Hecht-Calandra also “permits” the SHSs to “maintain a discovery program to give disadvantaged students of demonstrated high potential an opportunity to try the special high school program without in any manner interfering with the academic level of these schools” (L 1971, ch 1212, §1) and identifies the following conditions for student participation in the discovery program:

A student may be considered for the discovery program provided the student:  (1) be one of those who takes the regular entrance examination but scores below the cut-off score, (2) is certified by his local school as disadvantaged, (3) is recommended by his local school as having high potential for the special high school program, and (4) attends and then passes a summer preparatory program administered by the special high school, demonstrating thereby his ability to successfully cope with the special high school program ... (L 1971, ch 1212, §1; see Educ. Law §2590-h[1][b]).

Importantly, the Act neither defines “disadvantaged” nor prescribes the number of students that shall be admitted into the discovery program.  Prior to the modifications challenged in this appeal, a student was considered “disadvantaged” (for purposes of participating in the discovery program) if the student:

(i) qualified for free lunch; (ii) attended a school receiving federal funds under Title I of the federal Elementary and Secondary Education Act and qualified for reduced price lunch; (iii) received assistance from the NYC Human Resources Administration; (iv) was a foster child, a ward of the state, or in temporary housing; or (v) had entered the United States within the last four years and lived in a home where the primary language spoken was not English.[2]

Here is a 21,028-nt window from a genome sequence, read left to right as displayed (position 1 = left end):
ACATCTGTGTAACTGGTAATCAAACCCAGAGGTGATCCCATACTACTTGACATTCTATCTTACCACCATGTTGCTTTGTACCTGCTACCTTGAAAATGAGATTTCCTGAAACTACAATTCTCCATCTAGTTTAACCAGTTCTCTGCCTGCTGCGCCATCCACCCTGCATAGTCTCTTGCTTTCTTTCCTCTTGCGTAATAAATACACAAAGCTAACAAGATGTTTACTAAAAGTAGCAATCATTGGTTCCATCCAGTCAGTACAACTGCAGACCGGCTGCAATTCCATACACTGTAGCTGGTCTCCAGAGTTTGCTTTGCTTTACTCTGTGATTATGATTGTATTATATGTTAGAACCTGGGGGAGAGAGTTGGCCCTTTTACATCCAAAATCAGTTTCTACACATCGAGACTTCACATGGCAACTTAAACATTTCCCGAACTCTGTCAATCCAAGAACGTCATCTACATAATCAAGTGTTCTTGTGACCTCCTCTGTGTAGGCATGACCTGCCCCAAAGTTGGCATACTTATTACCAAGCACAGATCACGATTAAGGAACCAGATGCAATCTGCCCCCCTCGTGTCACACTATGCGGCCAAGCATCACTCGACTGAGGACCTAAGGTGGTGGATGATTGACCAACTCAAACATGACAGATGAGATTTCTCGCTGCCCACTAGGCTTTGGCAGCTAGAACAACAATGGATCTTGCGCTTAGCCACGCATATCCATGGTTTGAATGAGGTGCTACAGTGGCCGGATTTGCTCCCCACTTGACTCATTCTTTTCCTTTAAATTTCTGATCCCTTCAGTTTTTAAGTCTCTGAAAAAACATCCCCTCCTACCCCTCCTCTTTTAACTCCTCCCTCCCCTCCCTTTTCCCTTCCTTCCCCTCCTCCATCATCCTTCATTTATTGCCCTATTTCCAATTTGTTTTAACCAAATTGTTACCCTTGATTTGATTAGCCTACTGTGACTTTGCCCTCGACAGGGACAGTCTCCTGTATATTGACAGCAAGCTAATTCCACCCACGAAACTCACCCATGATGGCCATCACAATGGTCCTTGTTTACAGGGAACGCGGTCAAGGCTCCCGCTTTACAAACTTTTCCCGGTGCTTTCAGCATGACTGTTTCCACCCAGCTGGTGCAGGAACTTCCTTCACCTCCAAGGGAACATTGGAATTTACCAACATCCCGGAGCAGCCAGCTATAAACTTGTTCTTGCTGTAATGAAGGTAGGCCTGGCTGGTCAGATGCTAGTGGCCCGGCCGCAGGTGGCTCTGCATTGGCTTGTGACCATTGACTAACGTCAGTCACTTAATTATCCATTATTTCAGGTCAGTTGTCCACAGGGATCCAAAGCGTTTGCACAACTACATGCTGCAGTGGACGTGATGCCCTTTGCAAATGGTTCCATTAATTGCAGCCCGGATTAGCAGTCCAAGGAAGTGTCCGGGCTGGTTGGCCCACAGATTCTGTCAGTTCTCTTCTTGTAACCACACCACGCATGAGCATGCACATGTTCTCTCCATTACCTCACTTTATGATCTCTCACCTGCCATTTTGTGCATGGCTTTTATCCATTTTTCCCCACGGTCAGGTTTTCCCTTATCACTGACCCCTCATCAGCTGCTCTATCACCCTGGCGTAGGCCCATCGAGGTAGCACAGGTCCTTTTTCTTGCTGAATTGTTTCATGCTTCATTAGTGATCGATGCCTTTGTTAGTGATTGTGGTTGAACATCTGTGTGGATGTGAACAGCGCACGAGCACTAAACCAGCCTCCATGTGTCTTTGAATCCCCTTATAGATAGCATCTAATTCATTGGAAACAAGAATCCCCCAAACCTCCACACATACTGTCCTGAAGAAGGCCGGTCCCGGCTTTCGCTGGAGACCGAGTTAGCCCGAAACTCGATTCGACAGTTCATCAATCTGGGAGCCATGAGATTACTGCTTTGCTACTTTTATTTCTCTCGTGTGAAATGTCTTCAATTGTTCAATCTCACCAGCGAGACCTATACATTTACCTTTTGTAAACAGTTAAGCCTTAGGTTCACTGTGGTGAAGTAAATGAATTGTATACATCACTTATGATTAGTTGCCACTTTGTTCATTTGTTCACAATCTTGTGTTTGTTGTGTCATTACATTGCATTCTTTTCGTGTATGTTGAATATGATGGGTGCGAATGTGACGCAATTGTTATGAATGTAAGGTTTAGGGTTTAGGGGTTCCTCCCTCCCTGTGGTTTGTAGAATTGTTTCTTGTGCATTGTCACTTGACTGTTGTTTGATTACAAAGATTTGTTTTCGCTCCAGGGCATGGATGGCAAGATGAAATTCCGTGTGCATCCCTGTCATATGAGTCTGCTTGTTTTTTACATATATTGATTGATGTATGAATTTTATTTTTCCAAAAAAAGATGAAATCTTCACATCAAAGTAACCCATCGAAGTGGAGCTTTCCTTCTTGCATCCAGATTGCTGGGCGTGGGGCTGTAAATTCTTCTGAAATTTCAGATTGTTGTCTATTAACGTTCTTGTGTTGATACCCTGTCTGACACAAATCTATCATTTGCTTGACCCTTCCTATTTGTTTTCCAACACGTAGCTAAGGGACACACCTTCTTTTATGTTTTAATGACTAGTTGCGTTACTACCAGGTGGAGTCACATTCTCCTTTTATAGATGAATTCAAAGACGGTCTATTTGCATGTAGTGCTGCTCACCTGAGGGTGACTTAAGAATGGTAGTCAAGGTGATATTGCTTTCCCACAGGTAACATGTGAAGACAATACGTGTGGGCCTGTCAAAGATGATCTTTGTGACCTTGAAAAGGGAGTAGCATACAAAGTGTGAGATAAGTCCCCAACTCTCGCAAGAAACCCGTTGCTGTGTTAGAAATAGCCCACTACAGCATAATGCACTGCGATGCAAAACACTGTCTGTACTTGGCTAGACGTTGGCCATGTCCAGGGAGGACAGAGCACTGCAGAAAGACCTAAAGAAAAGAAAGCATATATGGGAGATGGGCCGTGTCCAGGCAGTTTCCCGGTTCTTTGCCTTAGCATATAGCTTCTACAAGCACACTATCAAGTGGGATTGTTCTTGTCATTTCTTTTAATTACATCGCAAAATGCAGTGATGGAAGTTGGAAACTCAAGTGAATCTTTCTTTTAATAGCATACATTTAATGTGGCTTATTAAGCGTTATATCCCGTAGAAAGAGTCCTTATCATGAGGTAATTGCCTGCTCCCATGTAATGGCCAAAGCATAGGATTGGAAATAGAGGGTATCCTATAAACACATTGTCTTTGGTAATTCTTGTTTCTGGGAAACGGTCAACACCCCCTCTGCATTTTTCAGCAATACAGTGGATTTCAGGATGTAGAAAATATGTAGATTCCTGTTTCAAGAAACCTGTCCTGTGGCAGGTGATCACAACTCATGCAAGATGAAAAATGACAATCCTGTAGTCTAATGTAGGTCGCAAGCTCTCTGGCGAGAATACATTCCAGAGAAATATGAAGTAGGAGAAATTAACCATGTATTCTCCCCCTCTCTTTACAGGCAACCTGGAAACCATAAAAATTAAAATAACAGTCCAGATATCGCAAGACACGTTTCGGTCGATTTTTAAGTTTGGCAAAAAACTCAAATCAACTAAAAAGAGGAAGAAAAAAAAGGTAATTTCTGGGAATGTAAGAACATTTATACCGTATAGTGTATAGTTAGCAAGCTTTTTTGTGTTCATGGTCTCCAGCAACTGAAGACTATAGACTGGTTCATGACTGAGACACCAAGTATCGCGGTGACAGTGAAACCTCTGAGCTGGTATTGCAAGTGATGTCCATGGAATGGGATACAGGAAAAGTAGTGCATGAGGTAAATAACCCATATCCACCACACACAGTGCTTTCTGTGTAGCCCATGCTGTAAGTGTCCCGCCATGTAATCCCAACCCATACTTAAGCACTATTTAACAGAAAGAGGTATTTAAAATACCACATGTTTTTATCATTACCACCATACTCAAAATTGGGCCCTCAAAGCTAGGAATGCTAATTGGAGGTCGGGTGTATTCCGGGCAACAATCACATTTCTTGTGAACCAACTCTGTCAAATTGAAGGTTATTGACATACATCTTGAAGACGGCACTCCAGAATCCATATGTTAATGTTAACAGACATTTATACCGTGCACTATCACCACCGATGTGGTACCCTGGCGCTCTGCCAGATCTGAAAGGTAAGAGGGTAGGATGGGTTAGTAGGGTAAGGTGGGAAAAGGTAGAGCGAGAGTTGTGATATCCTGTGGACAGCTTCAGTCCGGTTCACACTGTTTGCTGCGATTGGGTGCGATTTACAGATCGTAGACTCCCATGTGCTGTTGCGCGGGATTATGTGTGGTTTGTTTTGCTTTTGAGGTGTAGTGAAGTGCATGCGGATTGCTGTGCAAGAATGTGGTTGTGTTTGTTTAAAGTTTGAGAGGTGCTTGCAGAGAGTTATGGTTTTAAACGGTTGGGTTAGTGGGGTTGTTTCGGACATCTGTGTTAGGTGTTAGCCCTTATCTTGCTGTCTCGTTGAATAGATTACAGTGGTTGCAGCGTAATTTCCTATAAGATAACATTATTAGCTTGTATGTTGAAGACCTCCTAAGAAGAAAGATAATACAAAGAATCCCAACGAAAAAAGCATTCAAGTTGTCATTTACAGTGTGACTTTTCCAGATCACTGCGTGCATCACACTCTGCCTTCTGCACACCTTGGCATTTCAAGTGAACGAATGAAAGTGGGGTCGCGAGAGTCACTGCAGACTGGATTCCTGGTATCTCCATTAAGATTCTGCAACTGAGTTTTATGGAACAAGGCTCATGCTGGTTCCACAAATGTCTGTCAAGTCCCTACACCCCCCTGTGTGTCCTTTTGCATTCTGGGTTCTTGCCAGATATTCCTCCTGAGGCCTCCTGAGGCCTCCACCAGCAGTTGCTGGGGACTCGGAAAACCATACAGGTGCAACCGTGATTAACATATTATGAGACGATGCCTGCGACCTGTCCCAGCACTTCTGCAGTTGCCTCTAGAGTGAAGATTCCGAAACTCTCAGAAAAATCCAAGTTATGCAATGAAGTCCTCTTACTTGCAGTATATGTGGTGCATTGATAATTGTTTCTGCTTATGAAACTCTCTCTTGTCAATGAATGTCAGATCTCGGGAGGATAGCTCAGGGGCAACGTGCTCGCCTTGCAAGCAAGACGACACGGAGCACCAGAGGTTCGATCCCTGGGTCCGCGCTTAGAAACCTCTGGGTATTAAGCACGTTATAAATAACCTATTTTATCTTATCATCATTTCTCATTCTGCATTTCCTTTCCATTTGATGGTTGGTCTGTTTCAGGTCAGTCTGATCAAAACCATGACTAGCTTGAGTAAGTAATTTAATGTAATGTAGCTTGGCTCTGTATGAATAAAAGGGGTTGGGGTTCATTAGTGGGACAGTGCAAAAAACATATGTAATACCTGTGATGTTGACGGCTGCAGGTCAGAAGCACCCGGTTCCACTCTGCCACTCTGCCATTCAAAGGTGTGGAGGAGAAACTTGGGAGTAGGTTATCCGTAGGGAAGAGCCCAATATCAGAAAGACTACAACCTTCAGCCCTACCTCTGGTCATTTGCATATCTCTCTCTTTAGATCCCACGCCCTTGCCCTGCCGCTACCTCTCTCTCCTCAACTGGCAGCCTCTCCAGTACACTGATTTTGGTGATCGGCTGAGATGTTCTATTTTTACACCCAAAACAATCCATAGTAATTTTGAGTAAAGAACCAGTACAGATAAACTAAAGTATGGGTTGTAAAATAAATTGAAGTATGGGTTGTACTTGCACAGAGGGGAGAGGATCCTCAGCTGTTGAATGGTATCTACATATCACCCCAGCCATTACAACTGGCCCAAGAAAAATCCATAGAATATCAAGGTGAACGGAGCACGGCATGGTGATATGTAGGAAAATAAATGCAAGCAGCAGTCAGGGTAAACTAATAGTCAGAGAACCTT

In their verified answer, respondents explain that, in an effort to promote “racial, ethnic, geographic and socioeconomic diversity,” on June 3, 2018, the Chancellor announced that NYCDOE would expand the number of seats in the discovery program and refine the criteria used to identify “disadvantaged” students who may be eligible to participate in the program.[3]  Under the new criteria, a student may be eligible to participate in the discovery program if:

  1. the student took the SHSAT and scored below the lowest cut-off score for the eight specialized high schools;
  2.  an appropriate administrator from the student’s school has recommended the student for the discovery program;
  3. an appropriate administrator from the student’s school has certified that, to the best of the administrator’s knowledge, the information provided by the student’s parents in the discovery program application is accurate;
  4. the student attends a school with an Economic Need Index (“ENI”) of 60% or more;[4] and
  5. one of the following applies:
    1. the student’s family income qualifies the student for free or reduced-price lunch;
    2. the student’s family receives assistance from the NYC Human Resources Administration;
    3. the student is in foster care, is a ward of the state, or is a student in temporary housing as defined by the McKinney-Vento Act; or
    4. the student is an English language learner or a former English language learner within the previous two school years, and enrolled in a DOE school for the first time within the last four years.

In addition, students who are offered admission to a SHS through the discovery program must successfully complete a summer school program to ensure they will be able to “successfully cope with the special high school program.”

The students took the SHSAT in 2019 and identified the SHS(s) of their choice for the 2019-2020 school year.  Each student earned a score below the cut-off score for the SHS(s) of his or her choice.  On March 18, 2019, the students received notification from NYCDOE that, based upon their scores on the SHSAT, they would not be admitted to any of the SHSs which they chose.[5]  These appeals ensued.  Petitioners’ requests for interim relief were denied on May 10, 2019.